13) Troubleshooting the High Pressure Water Pump
|Pulsation||Valve stuck open.||Check all valves, remove foreign matter.|
|Low pressure||Worn nozzle.||Replace nozzle, use proper size.|
|Air leak in inlet plumbing.||Disassemble, reseal and reassemble.|
|Relief valve stuck, partially plugged or improperly valve seat worn.||Clean, adjust relief valve; check for worn and dirty valve seats. Kit available.|
|Inlet suction strainer clogged or improperly sized.||Clean; use adequate size. Check more frequently.|
|Worn packing. Abrasives in pumped fluid or severe cavitation. Inadequate water.||Install proper filter. Suction at inlet manifold must be limited to lifting less than 20 feet of water or -8.5 PSI vacuum.|
|Fouled or dirty inlet or discharge valve.||Clean inlet and discharge valve assemblies.|
|Worn inlet, discharge valve blocked or dirty.||Replace worn valves, valve seats and/or discharge hose.|
|Leaky discharge hose.||Replace hose.|
|Pump runs extremely rough, pressure very low||Inlet restrictions and/or air leaks. Stuck inlet or discharge valve.||Replace worn cup(s), clean out foreign material, replace worn valves.|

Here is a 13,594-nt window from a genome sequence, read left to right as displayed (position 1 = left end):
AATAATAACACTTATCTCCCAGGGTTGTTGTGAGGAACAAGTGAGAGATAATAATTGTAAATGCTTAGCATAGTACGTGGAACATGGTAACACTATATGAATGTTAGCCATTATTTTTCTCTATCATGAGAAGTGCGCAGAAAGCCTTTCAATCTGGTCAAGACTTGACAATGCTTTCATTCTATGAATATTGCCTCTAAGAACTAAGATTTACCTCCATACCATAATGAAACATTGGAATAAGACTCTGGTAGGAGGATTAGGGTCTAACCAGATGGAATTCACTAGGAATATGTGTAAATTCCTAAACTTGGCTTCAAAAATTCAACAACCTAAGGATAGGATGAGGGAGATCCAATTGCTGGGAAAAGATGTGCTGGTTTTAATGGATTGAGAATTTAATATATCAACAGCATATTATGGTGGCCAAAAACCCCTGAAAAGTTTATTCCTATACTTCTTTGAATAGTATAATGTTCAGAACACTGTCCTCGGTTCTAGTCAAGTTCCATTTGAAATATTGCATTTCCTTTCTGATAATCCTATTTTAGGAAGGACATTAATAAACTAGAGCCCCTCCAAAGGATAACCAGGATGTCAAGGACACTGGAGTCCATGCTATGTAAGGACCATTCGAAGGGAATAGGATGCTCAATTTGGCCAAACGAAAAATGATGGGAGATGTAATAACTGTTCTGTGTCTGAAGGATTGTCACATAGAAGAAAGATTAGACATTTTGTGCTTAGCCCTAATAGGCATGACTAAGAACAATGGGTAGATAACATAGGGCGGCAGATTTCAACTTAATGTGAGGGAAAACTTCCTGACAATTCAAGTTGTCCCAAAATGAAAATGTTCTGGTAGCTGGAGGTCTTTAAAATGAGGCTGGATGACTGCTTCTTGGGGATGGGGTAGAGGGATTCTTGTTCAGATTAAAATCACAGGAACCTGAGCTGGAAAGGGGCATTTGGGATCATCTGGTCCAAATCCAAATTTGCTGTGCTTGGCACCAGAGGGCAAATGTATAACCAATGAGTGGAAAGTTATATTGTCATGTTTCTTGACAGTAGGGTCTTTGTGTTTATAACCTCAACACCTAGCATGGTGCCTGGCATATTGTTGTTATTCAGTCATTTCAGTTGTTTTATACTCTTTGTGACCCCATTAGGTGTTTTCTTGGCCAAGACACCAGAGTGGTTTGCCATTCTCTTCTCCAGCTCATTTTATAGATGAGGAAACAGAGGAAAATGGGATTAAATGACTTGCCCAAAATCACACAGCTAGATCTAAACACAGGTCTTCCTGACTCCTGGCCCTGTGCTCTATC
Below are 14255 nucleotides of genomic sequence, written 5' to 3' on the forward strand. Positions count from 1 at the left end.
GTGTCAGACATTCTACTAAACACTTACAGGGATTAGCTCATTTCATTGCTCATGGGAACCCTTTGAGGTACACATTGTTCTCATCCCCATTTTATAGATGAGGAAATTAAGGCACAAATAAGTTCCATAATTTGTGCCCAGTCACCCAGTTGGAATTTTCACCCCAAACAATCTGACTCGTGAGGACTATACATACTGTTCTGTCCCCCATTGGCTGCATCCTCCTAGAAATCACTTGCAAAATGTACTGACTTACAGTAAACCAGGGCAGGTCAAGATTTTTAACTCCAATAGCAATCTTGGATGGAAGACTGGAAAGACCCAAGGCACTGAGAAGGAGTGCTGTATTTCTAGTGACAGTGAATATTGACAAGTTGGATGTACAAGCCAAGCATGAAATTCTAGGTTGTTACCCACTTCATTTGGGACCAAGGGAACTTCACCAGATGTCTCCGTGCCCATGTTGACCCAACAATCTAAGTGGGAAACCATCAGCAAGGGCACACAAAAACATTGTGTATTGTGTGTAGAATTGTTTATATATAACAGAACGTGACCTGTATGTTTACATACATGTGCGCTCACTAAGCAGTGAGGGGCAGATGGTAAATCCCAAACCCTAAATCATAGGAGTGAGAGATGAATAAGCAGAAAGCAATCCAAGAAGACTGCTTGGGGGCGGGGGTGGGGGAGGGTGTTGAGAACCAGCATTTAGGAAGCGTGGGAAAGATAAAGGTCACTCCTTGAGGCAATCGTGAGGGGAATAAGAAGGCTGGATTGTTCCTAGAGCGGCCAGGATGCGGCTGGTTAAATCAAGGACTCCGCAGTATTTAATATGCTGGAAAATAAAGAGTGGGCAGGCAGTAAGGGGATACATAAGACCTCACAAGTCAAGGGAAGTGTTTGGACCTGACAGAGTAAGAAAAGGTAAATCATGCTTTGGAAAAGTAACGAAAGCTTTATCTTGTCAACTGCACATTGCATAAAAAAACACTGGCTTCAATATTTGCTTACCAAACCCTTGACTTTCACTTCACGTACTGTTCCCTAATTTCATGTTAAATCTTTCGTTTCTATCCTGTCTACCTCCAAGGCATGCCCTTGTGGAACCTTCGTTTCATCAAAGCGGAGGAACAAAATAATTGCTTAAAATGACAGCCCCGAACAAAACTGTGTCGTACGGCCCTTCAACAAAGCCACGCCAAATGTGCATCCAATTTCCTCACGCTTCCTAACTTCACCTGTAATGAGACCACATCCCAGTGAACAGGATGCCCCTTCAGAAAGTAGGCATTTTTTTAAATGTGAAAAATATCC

|Restricted inlet or air entering the inlet plumbing.||Proper size inlet plumbing, check for air tight seal.|
|Water leakage from under manifold. Slight leakage||Worn packing.||Install new packing.|
|Cracked plunger.||Replace plunger(s)|
|Oil leak between crankcase and pumping section.||Worn crankcase piston rod seals. O-Rings plunger retainer worn.||Replace crankcase piston rod seals. Replace O-Rings|
|Oil leaking in the area of the crankshaft||Worn crankshaft seal or improperly install oil seal O-Ring.||Remove oil seal retainer and replace damaged O-Ring and/or seals.|
|Bad bearing.||Replace bearing and any spacer or cover damaged or cover damaged by heat.|
|Water in the crankcase||May be caused by humid air condensing into water inside the crankcase.||Change oil intervals. Use SAE 30 non-detergent oil.|
|Worn packing and/or piston rod sleeve, O-Rings on plunger retainer worn.||Replace packing. Replace O-Rings.|
|Cracked plunger.||Replace plunger(s)|
|Oil leaking from underside of crankcase||Worn crankcase piston rod seals.||Replace seals|